There were a few funny moments, like when he says "breathing is very relaxing" --I just started laughing out loud thinking "yeah, if you can't breathe it's kinda hard to relax!!" And there was another time when he says
"You don't stretch ballistically"
"You don't bounce"
He sounded as though he were talking to a small puppy or a disobedient two year old! Again, I got a good laugh out of that! And I wanted to ask him "If I get hit by a Mack truck and my voice tells my conscious mind I am fine and my conscious mind tells my subconscious mind that I am fine and my subconscious mind tells my cells and tissues that I am fine are my cells and tissues going to believe it???"
In closing, I think a lot of VFers would throw this tape on the pile of "tapes to take to VF get-togethers to get a good laugh out of". I have to admit, however, that I kind of liked it! I think Greg's sincerity and gentle personality save him from himself in this video. It sure does feel good on a very sore day, even though it wouldn't be much of a challenge otherwise. It is, after all, designed to be an "Easy Stretch" and it does so quite well. And the giggles I got out of it only endeared it to me.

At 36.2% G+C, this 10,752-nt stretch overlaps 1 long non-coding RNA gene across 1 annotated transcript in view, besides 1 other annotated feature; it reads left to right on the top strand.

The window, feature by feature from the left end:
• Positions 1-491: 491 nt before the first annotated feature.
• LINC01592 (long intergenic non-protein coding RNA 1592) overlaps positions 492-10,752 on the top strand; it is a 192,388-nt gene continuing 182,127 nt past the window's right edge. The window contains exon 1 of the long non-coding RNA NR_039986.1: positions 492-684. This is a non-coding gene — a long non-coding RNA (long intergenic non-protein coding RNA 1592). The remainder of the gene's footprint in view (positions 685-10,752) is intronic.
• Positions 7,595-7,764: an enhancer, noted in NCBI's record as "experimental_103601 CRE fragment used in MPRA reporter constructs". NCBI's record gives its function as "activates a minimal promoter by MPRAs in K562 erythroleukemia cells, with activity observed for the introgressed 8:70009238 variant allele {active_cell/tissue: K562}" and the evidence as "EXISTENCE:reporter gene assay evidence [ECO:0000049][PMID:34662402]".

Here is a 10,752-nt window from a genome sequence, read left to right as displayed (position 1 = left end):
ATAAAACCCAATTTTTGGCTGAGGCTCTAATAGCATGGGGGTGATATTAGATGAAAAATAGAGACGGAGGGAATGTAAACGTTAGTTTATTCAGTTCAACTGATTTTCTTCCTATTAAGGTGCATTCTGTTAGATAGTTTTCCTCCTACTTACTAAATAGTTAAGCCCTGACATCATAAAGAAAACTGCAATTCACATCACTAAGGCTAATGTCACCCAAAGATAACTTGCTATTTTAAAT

Greg has a wonderful, gentle personality. His tone is very simplistic and almost condescending, as though he is talking to a bunch of preschoolers. In spite of this, his sincerity is very appealing and his gentle approach is soothing. He is a combination of sixties hippie and eighties New Ager in his approach.
My mother gave me this video- it was on sale - she should have left it on the shelf.
It only has a few basic whole body stretches and a hamstring stretch. Whole muscle groups are ignored ...ie. the deltoids, calves, quads. I would have prefer he jetisoned the silly affirmation/visualization section in favour of more stretches.
If you see it on the shelf, don't buy it no matter how cheap it is.
Greg is very retro 60s and I really found his blathering on about the unconsciousness (in the affirmation section) intentionally amusing and I felt sorry for the cast who had to listen to it.
This video is for beginners. I'm not one, but didn't feel upset for myself with buying this one. The stretching is moving-stretching, such as Denise Austin's Total Energy or Richard Simmons Stretching To The Classics. The floor stretches for the hamstrings and hips are static. I wish he would have included a quadraceps stretch, or a calf stretch, but he missed both of these. The upper body gets stretched out pretty good, and would be a good transition after being behind a computer all day. I felt, when doing the upper body stretches, almost "mime-like" if there is such a term. He has you grabbing onto an imaginary rope and pulling. It lasted a little longer than I would have liked. I didn't like the "deep thoughts" at the end. I don't mind laying down and relaxing after yoga, but maybe a beginner who needs to hear the encouragement would. I'll give it a grade C+.
My husband walked into the room, when I had this video on and said "He is so seventies." which sums it up. He looks the same as in the original Buns of Steel video, plus some grey. He still has that friendly personality and is very encouraging for beginners. He works the camera with the smiles and charm.